Many indigent juveniles and adults charged with crimes in Houston’s Harris County could soon be represented by a public defender office that also would provide social workers for the mentally ill who wind up in the local criminal justice system, says the Houston Chronicle. If approved, the proposed “hybrid” public defender office would handle juveniles, adult felons, and those with mental health problems, as well as appellate cases. The proposal would represent a dramatic change in county policy, one meant to address shortcomings in the existing indigent defense system.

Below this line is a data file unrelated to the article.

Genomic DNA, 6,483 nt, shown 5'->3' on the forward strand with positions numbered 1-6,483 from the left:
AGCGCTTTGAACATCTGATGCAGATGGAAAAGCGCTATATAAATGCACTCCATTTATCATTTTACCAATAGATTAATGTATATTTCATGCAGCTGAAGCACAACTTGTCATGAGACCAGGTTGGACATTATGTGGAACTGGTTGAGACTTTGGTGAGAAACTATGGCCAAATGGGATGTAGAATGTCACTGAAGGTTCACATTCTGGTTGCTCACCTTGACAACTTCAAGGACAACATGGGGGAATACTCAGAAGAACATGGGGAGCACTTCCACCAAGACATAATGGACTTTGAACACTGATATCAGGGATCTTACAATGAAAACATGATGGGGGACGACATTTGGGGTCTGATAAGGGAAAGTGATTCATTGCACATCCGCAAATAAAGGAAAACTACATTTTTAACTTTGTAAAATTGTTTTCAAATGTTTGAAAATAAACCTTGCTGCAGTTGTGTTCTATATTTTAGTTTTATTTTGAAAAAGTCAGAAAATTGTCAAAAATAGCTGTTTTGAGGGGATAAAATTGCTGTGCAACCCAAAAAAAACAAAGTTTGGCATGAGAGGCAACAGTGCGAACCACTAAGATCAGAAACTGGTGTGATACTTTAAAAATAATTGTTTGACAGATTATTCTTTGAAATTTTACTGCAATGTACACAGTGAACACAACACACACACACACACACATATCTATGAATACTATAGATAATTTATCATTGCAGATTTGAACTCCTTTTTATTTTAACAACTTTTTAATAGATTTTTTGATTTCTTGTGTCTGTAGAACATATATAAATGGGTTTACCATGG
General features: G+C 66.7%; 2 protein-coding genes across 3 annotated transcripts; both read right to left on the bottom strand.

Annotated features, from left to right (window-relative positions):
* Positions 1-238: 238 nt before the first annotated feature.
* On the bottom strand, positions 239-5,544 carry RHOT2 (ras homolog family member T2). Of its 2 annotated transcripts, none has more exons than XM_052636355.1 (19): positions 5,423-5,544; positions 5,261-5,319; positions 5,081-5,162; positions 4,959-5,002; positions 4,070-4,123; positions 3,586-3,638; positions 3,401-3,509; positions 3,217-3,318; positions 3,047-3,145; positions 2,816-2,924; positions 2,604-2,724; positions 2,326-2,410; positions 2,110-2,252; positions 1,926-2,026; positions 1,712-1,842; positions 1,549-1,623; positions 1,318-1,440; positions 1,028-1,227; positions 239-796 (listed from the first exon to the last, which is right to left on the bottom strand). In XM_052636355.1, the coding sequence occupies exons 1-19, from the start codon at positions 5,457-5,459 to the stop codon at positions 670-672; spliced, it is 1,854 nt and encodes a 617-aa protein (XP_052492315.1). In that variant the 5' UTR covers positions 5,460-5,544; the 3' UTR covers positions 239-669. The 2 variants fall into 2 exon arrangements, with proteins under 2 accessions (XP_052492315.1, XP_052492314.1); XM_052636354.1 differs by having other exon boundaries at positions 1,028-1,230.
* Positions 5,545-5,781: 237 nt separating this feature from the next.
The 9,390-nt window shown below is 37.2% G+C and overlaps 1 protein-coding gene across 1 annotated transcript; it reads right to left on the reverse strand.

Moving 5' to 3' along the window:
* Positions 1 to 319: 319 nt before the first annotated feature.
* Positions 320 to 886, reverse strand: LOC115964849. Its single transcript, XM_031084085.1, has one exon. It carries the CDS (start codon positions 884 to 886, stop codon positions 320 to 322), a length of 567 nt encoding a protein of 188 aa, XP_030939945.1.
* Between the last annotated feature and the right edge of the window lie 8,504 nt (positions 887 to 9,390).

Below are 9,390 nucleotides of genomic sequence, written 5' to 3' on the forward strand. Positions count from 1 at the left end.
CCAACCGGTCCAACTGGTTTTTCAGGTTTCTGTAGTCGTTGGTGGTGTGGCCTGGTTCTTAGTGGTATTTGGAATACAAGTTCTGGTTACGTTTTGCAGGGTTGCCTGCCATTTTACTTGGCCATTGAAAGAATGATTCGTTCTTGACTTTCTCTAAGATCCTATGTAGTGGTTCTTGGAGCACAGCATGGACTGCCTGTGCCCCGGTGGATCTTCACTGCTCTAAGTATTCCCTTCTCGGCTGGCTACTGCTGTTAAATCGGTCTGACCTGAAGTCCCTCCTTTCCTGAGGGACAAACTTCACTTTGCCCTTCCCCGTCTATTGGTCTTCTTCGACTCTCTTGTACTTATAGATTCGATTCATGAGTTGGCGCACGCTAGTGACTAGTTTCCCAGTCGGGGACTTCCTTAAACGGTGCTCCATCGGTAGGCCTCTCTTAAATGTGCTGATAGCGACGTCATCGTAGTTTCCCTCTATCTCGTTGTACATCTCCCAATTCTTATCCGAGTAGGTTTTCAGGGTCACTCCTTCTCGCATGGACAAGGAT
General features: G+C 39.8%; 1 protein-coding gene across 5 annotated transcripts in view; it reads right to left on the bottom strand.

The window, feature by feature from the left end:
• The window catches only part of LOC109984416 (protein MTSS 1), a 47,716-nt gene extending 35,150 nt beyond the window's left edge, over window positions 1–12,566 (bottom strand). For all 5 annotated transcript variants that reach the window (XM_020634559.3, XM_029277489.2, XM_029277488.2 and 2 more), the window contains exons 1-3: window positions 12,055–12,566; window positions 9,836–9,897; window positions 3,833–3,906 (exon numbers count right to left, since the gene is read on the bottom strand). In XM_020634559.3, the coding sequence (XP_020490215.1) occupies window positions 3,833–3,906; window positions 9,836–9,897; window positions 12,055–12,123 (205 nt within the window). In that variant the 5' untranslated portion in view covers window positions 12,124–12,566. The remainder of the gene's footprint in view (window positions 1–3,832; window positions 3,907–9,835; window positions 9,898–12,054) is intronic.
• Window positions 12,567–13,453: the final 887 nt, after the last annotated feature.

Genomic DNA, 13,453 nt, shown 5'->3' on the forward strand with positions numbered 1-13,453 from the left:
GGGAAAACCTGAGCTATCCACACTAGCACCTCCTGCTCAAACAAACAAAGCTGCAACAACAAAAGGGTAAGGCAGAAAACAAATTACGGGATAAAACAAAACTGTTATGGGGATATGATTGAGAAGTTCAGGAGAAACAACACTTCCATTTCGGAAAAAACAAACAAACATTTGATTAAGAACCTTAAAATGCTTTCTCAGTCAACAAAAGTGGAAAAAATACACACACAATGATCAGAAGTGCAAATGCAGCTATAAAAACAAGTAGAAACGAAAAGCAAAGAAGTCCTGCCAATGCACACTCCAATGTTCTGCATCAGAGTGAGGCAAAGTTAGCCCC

Nearly $24 million is spent each year on private lawyers who operate with little coordination and often defend more cases than recommended by national guidelines. It is considered a hybrid because it would allow courts to use both public defenders and private attorneys. Two of the county’s three juvenile courts are interested in assigning public defenders to represent 60 percent of the young defendants; the other 40 percent would get lawyers appointed by the judge. Advocates say creation of a public defenders office can help reduce chronic overcrowding in the Harris County Jail, where more than half of the 11,500 inmates are awaiting trial.